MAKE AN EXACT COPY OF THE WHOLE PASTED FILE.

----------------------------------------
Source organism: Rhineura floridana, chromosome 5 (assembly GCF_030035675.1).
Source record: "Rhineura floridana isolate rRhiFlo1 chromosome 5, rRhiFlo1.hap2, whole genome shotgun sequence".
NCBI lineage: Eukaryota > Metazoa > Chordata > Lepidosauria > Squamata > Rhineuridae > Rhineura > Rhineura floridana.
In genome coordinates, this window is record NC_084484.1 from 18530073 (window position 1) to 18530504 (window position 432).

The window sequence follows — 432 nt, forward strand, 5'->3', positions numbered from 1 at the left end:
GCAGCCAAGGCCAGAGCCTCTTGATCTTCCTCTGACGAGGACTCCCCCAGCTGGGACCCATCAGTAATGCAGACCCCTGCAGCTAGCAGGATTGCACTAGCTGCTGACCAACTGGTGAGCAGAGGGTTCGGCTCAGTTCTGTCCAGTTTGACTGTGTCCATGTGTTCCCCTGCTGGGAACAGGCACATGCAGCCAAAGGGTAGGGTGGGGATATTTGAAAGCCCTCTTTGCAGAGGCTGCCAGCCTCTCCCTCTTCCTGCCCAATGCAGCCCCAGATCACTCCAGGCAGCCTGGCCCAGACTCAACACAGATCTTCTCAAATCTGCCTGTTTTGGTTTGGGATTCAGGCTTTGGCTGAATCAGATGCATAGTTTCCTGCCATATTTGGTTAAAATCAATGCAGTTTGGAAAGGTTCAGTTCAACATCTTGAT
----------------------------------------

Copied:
Source organism: Rhineura floridana, chromosome 5 (assembly GCF_030035675.1).
Source record: "Rhineura floridana isolate rRhiFlo1 chromosome 5, rRhiFlo1.hap2, whole genome shotgun sequence".
NCBI lineage: Eukaryota > Metazoa > Chordata > Lepidosauria > Squamata > Rhineuridae > Rhineura > Rhineura floridana.
In genome coordinates, this window is record NC_084484.1 from 18530073 (window position 1) to 18530504 (window position 432).

The window sequence follows — 432 nt, forward strand, 5'->3', positions numbered from 1 at the left end:
GCAGCCAAGGCCAGAGCCTCTTGATCTTCCTCTGACGAGGACTCCCCCAGCTGGGACCCATCAGTAATGCAGACCCCTGCAGCTAGCAGGATTGCACTAGCTGCTGACCAACTGGTGAGCAGAGGGTTCGGCTCAGTTCTGTCCAGTTTGACTGTGTCCATGTGTTCCCCTGCTGGGAACAGGCACATGCAGCCAAAGGGTAGGGTGGGGATATTTGAAAGCCCTCTTTGCAGAGGCTGCCAGCCTCTCCCTCTTCCTGCCCAATGCAGCCCCAGATCACTCCAGGCAGCCTGGCCCAGACTCAACACAGATCTTCTCAAATCTGCCTGTTTTGGTTTGGGATTCAGGCTTTGGCTGAATCAGATGCATAGTTTCCTGCCATATTTGGTTAAAATCAATGCAGTTTGGAAAGGTTCAGTTCAACATCTTGAT